Death, Dying and Bereavement: Issues for Practice

Death, Dying and Bereavement: Issues for Practice

Death, Dying and Bereavement: Issues for Practice

Death, Dying and Bereavement: Issues for Practice


In this book, Dr. Jacqueline Watts considers the social context of death and dying in the UK today, and the ways in which this influences service delivery. Care for the dying has become increasingly professionalized, with hospitals, nursing homes, and hospices now being the setting for most deaths. The provision of support for bereaved people has attracted greater attention, with a large increase in the number of trained bereavement counselors working in both charity and clinical settings. The theory and practice of palliative care, hospice development, and a range of grief models that assist in bereavement care, along with the challenges for care practitioners, form the core of the book. Its underpinning themes include diversity, communication, palliative care, meanings of spirituality, and support for bereaved people. These issues are discussed against the general background of health and social care policy, with a particular focus on the review of Scottish palliative care services published in 2008 for the Auditor General of Scotland. Death, Dying and Bereavement provides an excellent overview of palliative care provision and the issues involved for students, health care workers, social workers, managers, policy makers, and other practitioners who come into contact with death and dying in their practice.


In the words of this volume’s author, ‘death has become a behind-the-scenes activity’. the purpose of this contribution to the Policy and Practice in Health and Social Care series is therefore to put death and dying centre stage and to explore the ethical and practice dilemmas that arise as we strive to find an appropriate balance between the opportunities of medical advance and the ambitions to achieve, wherever possible, what could be defined as a ‘good death’. We are reminded also of the importance of recognising and responding to the needs of the bereaved, and of the role for counselling and mutual help groups.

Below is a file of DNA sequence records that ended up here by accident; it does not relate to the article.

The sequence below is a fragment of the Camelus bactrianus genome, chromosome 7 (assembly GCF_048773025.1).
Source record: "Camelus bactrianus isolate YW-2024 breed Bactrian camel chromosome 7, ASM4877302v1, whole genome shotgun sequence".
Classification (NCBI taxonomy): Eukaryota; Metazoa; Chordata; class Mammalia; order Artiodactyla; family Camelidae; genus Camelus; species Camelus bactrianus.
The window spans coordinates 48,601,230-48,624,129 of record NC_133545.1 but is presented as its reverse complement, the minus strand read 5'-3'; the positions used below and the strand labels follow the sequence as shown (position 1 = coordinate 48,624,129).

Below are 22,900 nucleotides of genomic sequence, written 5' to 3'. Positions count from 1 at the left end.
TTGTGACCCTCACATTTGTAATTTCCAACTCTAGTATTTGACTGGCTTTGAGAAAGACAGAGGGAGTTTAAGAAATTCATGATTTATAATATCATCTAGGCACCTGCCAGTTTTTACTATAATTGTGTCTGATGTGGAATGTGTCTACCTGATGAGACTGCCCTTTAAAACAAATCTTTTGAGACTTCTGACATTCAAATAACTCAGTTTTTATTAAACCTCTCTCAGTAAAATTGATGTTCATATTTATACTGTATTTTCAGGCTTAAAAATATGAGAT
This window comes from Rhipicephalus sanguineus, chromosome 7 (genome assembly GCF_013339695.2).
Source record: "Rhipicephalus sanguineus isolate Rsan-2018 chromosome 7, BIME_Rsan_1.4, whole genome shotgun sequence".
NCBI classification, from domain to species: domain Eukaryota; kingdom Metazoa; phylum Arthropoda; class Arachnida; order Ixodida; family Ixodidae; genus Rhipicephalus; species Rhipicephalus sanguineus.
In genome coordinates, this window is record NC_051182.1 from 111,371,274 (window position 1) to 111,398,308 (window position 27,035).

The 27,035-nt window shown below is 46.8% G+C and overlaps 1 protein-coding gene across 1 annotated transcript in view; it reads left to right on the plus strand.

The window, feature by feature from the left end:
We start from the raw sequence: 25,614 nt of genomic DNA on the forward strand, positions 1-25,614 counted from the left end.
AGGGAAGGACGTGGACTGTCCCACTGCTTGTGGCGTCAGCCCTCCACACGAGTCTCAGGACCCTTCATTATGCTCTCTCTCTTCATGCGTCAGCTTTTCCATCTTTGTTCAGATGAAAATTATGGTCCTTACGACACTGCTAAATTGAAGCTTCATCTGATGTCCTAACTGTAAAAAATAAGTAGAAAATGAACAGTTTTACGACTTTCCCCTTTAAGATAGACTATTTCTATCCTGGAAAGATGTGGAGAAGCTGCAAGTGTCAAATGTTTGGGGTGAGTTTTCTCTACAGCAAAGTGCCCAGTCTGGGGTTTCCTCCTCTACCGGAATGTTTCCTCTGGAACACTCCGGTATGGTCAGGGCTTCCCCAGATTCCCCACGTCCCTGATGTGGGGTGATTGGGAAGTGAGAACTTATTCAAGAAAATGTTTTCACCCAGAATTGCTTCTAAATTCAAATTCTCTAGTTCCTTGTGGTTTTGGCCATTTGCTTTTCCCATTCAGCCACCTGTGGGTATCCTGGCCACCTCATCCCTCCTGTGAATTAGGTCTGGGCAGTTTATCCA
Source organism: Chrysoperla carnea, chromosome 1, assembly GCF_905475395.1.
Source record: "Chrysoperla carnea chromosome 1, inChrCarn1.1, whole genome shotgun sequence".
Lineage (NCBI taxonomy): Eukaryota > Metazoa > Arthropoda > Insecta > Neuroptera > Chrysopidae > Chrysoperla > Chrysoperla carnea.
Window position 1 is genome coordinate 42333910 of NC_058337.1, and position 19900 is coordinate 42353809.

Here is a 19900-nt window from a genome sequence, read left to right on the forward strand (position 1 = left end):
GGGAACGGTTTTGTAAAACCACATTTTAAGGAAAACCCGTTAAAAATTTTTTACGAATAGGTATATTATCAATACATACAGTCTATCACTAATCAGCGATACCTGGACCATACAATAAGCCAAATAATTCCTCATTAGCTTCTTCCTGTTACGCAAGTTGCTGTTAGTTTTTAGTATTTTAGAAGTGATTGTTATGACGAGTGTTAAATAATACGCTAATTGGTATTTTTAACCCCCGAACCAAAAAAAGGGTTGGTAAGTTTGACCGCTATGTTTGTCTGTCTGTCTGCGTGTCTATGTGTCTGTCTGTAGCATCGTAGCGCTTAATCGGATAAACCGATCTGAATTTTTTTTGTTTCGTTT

Jackie Watts highlights the changing trends in both cause and place of death and illustrates the diversity of cultural and religious responses. She explores what is meant by palliative care and how it is being currently implemented both in Scotland and elsewhere. She outlines the development of hospice care from its traditional building-based model to the current focus on extending the hospice philosophy into care homes and into people’s own homes while addressing the need for greater diversity in the groups having access to palliative or hospice care. She also examines the interpretation of spiritual care, in its widest sense, and provides an understanding of the stages of grief and of the experience of mourning.

A focus of this volume is the identification of the key skills that can enhance practice. Critical is the need for good communication, both with the individual and family members and with the range of professionals involved. Multi-professional and multi-disciplinary contact needs to be of the highest order. Particularly important to health and social care practice is what can be termed disenfranchised grief, grief that may not be acknowledged or sanctioned. the hope is that this volume will go some way to encouraging a more open and differentiated response to a universal situation.

Dr Joyce Cavaye Faculty of Health and Social Care, the Open University in Scotland, Edinburgh

Professor Alison Petch Director, research in practicefor adults, Dartington Hall Trust, Totnes, Devon . . .

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